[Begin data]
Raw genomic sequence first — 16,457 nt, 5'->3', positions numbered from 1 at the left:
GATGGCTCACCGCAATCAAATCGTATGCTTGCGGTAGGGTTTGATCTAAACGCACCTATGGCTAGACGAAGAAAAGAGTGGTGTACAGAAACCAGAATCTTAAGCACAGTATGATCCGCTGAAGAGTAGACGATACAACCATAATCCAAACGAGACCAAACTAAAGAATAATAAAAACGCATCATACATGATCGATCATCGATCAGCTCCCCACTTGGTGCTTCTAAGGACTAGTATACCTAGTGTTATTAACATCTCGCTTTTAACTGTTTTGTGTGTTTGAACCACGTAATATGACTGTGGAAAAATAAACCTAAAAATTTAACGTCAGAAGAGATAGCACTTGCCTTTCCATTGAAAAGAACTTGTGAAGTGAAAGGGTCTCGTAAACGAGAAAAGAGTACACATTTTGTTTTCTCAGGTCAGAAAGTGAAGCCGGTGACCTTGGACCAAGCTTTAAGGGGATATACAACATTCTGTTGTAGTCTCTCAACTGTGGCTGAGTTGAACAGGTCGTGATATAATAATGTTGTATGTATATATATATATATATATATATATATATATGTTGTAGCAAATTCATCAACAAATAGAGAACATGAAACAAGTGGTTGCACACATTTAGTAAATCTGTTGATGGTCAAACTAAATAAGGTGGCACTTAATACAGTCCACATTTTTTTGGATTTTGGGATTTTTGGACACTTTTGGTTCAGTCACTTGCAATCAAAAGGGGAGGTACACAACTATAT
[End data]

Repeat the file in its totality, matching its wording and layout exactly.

Raw genomic sequence first — 16,457 nt, 5'->3', positions numbered from 1 at the left:
GATGGCTCACCGCAATCAAATCGTATGCTTGCGGTAGGGTTTGATCTAAACGCACCTATGGCTAGACGAAGAAAAGAGTGGTGTACAGAAACCAGAATCTTAAGCACAGTATGATCCGCTGAAGAGTAGACGATACAACCATAATCCAAACGAGACCAAACTAAAGAATAATAAAAACGCATCATACATGATCGATCATCGATCAGCTCCCCACTTGGTGCTTCTAAGGACTAGTATACCTAGTGTTATTAACATCTCGCTTTTAACTGTTTTGTGTGTTTGAACCACGTAATATGACTGTGGAAAAATAAACCTAAAAATTTAACGTCAGAAGAGATAGCACTTGCCTTTCCATTGAAAAGAACTTGTGAAGTGAAAGGGTCTCGTAAACGAGAAAAGAGTACACATTTTGTTTTCTCAGGTCAGAAAGTGAAGCCGGTGACCTTGGACCAAGCTTTAAGGGGATATACAACATTCTGTTGTAGTCTCTCAACTGTGGCTGAGTTGAACAGGTCGTGATATAATAATGTTGTATGTATATATATATATATATATATATATATATATGTTGTAGCAAATTCATCAACAAATAGAGAACATGAAACAAGTGGTTGCACACATTTAGTAAATCTGTTGATGGTCAAACTAAATAAGGTGGCACTTAATACAGTCCACATTTTTTTGGATTTTGGGATTTTTGGACACTTTTGGTTCAGTCACTTGCAATCAAAAGGGGAGGTACACAACTATAT